My suggestion is that you consider replacing the hard drive anyway. If the MB isn't too old, you might consider using an SSD, which will give a VERY nice speed boost (if your current drive is HDD). it will feel like "a new machine".

    You ask, "What should I do?"
    If it was me, I would do this:

    1. Get a new SSD or HDD
    2. Also get a USB3/SATA "docking station" (they're only about $25)
    3. Put the NEW drive into the dock, connect it to the MB (or to your other Mac, if you have one available. Use whatever works.)
    4. Install a fresh version of the system capable of booting and running the MB
    5. When the installation was finished, boot up and create a "temporary account" (name it "administrator" or something like that). The purpose of the temp account is to get the drive "live and running" BEFORE you start migrating stuff onto it
    HOW TO BOOT FROM THE DOCK:
    Power down. Press the power-on button. As soon as you hear the startup sound, hold down the option key and KEEP HOLDING IT DOWN. The startup manager should appear. Select the docked drive with the pointer, tab, or arrow keys, then hit return. MB should boot from the docked drive.
    6. Run any software updates to get the OS "up to current"
    7. Now, use Migration Assistant to manually migrate over your account, apps, data, etc. (this assumes you can get some off the old internal drive. Or, you could try to re-construct from your backups)
    8. Once all this is done, DO A TEST BOOT to make sure it will boot and run BEFORE you install it into the MB. Repeat the booting process described above.

    When you get this far, NOW you are ready to open up the MB and "do the drive swap".
    BE SURE TO USE THE RIGHT SIZE SCREWDRIVER TO REMOVE THE SCREWS (shouting very intentional). You can find guides for disassembly/reassembly on macfixit.com. Also note that some screws may be longer than others. Keep notes!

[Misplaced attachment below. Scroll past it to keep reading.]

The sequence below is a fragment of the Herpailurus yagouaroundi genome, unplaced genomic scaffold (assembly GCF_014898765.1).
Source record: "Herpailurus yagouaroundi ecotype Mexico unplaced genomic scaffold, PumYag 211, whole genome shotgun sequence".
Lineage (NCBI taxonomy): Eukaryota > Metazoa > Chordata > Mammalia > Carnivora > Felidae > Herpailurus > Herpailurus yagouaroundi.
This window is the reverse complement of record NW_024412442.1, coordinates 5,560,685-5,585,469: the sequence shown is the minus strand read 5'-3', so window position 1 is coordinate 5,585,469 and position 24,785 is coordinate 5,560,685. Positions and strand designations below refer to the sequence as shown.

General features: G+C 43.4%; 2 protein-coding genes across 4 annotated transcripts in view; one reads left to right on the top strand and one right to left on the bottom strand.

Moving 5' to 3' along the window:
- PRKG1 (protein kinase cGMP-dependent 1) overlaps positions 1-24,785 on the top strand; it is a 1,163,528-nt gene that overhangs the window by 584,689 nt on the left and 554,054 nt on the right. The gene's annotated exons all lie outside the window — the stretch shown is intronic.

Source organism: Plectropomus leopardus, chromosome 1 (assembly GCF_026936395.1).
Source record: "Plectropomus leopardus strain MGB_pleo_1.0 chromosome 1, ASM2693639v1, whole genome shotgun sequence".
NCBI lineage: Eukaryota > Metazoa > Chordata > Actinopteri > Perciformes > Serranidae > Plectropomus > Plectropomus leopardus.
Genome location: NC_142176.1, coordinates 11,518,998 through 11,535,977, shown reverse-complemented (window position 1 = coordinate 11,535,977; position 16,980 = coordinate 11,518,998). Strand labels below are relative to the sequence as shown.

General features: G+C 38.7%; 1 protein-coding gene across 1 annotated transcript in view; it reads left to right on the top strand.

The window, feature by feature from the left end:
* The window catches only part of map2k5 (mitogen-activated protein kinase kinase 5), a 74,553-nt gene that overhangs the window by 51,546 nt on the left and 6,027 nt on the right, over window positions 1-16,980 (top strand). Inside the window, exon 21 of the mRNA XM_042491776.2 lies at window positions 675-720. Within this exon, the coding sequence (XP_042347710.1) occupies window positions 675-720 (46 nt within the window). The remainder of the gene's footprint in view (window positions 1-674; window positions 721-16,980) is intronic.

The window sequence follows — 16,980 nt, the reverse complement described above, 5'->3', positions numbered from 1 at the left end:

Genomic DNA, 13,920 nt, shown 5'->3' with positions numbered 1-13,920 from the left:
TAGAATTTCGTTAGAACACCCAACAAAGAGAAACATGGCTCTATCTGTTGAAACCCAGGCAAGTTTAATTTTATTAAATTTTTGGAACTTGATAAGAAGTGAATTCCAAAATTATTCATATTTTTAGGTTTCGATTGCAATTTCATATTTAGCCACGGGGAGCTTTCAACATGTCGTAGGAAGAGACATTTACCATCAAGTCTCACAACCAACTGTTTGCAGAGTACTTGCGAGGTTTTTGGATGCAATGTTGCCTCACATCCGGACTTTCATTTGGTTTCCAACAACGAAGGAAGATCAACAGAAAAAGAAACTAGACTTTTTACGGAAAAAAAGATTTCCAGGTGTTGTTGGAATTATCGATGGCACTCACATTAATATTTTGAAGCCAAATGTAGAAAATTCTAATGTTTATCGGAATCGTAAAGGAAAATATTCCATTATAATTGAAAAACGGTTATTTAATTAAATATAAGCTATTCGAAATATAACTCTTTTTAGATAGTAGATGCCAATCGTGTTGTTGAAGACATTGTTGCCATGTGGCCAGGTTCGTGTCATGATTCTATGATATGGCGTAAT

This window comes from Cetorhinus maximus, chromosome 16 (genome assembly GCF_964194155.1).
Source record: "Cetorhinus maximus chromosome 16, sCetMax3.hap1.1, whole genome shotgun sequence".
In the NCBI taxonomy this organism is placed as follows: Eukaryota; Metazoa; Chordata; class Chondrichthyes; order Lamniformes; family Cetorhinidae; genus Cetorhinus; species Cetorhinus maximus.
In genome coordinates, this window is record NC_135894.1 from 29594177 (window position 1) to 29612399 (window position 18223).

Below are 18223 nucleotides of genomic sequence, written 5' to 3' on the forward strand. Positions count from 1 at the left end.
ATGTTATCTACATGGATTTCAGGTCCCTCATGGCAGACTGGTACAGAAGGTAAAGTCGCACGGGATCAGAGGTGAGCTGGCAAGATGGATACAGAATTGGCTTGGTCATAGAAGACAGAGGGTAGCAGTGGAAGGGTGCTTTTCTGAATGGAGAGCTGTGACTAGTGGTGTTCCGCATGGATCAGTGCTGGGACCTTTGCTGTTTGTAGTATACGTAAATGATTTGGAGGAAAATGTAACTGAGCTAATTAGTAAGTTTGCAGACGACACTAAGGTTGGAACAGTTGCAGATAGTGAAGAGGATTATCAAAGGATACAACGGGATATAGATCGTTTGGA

Once the new drive is in and the old one is in your hand, put the old drive into the USB/SATA dock. See if it mounts first, you never know. If it does mount, get what you want off of it and copy those files to the new drive.

    When this is done, I suggest you try to re-initialize it using Disk Utility.
    If it initializes ok, run the DU "Repair disk" feature on it about 5 times.
    If it shows ok by that point, you can use it as a "scratch drive" -- that is, storage of stuff you might want to have around, but CAN "afford to lose".

    You could also use CarbonCopyCloner (free to use for 30 days after downloading) to create a bootable clone of the new internal onto the old drive. Then keep it around as an "emergency booter".
     
  8. Abhi021 thread starter macrumors newbie

    Joined:
    Jul 12, 2013
  9. CarreraGuy macrumors regular

    CarreraGuy

    Joined:
    Jan 15, 2013
    #9
    I just had this happen to me literally about 30 minutes ago.

    Just after I installed Parallels, well yesterday but first cold boot from yesterday.

    How did I solve the problem? This is the weird part, after about 5 minutes of seeing the prohibitory sign I stepped out for about 10 minutes, when I came back my iMac was in the desktop and everything seemed normal.

    I ran disk util verify disk and checked my console logs. I did see one disk i/o error in the vast error log on startup. But when I ran verify disk everything looked OK.

    Just a random glitch? Anyway may be a sign my drive is on its way out?
     
  10. satcomer macrumors 603

    satcomer

    Joined:
    Feb 19, 2008
    Location:
    The Finger Lakes Region
    #10
    The boot into Single-User-Mode and run /sbin/fsck -fy on it. Then really consider getting an SSD into the Mac Book Pro.